Prepare for invasion of chatterboxes

November 17, 2005, vol. 34, no. 6
By Barry Shell

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One day, when Richard Vaughan was 10, he took a break from building lego models to laze in the sun on the lawn with a cat. “The cat was looking at me and I wondered how I appeared from the cat's point of view. Big, I supposed.”

Vaughan knew that cat vision was different. They are very sensitive to motion and they don't see reds well. “I tried very hard to imagine what it would be like to see that way and also what it would be like to have whiskers and to be able to steer my ears.” He wanted to know how cats worked.

Now Vaughan is an assistant professor of computing science at SFU and he builds robots for a living. Just as he did with the cat, he wonders how a robot perceives its environment and in particular how it relates to other robots. Everything Vaughan does with robots has to do with interactions. “One robot is not interesting to me,” says Vaughan who created the SFU autonomy lab in the school of computing science to investigate long-lived robot swarms. Funded by the Natural Sciences and Engineering Research Council (NSERC) and SFU grants, work began in January 2004 shortly after Vaughan arrived at SFU and by spring 2006, 30 little robots called chatterboxes will be running around the place. Vaughan wants to find out how they should behave. For example, when do they need to recharge their batteries?

The $1,000 critters are 12 centimetre cubes that can see with infra-red eyes and communicate with flashing lights and sound - hence the name chatterbox.

Up until now, Vaughan and his graduate students have been simulating robot swarms with software called Player/Stage, an open source robot control and simulation package Vaughan co-authored. Player is probably the most widely used robot control interface in the world.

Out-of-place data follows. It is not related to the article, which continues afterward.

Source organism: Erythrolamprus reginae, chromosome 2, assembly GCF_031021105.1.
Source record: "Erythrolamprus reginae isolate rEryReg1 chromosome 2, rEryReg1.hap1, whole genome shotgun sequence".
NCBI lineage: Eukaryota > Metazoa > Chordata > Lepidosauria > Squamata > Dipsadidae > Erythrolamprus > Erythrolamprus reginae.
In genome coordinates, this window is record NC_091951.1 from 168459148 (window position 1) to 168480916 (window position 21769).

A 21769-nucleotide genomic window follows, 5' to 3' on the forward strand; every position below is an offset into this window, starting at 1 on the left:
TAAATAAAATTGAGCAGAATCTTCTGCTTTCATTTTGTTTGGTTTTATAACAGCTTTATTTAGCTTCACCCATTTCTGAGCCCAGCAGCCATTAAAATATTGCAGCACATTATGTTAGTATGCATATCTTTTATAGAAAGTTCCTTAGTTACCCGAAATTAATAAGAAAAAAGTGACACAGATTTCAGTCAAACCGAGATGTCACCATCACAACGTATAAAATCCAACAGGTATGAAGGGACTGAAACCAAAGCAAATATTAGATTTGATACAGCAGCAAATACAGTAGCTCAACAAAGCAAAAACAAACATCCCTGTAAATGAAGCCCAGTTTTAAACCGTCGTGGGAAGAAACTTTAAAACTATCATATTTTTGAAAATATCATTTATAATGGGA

Vaughan's robots are designed to work together on projects with no human intervention. One of their first jobs will be to map the TASC1 building where they live. They will wander all over the place, taking measurements, but above all they will have to remember to get recharged. Two large mother robots will deliver electricity to the chatterboxes. Vaughan wonders, “Should a chatterbox running low on power madly drive around looking for a mother, or should it just stand still and scream for a fill up? Should it compete with other robots for mother's attention? Should it be aggressive?”

Even though he is a computer scientist, Vaughan does not expect his robots to rely only on logic. “Animals - including humans - do not act in optimal ways,” says Vaughan, “but they often act as if they are optimizing things.” Vaughan looks to animal behaviour for robot programming ideas and he finds aggression to be very useful - especially aggressive display behaviour. Ultimately, he hopes his swarm of chatterboxes may be able to return the favour. He believes one day biologists will observe robot interactions to understand how animals work.

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